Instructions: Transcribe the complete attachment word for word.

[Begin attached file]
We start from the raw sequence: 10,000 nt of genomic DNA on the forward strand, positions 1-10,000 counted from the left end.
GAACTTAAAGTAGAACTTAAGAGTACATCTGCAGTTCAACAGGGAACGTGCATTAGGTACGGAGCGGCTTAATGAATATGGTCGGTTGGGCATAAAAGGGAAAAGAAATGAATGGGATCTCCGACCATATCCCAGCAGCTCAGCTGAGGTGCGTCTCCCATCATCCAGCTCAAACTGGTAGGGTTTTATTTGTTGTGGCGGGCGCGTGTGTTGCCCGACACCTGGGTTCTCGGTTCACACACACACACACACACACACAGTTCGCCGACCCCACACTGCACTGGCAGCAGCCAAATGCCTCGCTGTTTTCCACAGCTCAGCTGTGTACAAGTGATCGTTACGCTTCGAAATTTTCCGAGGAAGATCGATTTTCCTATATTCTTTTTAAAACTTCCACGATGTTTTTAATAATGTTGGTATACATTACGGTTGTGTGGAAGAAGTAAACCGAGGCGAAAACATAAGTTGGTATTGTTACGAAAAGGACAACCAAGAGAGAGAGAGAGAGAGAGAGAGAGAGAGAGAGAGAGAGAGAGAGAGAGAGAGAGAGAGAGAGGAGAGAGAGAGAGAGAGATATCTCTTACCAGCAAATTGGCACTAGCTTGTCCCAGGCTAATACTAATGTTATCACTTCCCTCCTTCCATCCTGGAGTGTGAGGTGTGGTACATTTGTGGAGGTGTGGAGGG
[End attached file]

We start from the raw sequence: 10,000 nt of genomic DNA on the forward strand, positions 1-10,000 counted from the left end.
GAACTTAAAGTAGAACTTAAGAGTACATCTGCAGTTCAACAGGGAACGTGCATTAGGTACGGAGCGGCTTAATGAATATGGTCGGTTGGGCATAAAAGGGAAAAGAAATGAATGGGATCTCCGACCATATCCCAGCAGCTCAGCTGAGGTGCGTCTCCCATCATCCAGCTCAAACTGGTAGGGTTTTATTTGTTGTGGCGGGCGCGTGTGTTGCCCGACACCTGGGTTCTCGGTTCACACACACACACACACACACACAGTTCGCCGACCCCACACTGCACTGGCAGCAGCCAAATGCCTCGCTGTTTTCCACAGCTCAGCTGTGTACAAGTGATCGTTACGCTTCGAAATTTTCCGAGGAAGATCGATTTTCCTATATTCTTTTTAAAACTTCCACGATGTTTTTAATAATGTTGGTATACATTACGGTTGTGTGGAAGAAGTAAACCGAGGCGAAAACATAAGTTGGTATTGTTACGAAAAGGACAACCAAGAGAGAGAGAGAGAGAGAGAGAGAGAGAGAGAGAGAGAGAGAGAGAGAGAGAGAGAGAGAGAGGAGAGAGAGAGAGAGAGATATCTCTTACCAGCAAATTGGCACTAGCTTGTCCCAGGCTAATACTAATGTTATCACTTCCCTCCTTCCATCCTGGAGTGTGAGGTGTGGTACATTTGTGGAGGTGTGGAGGG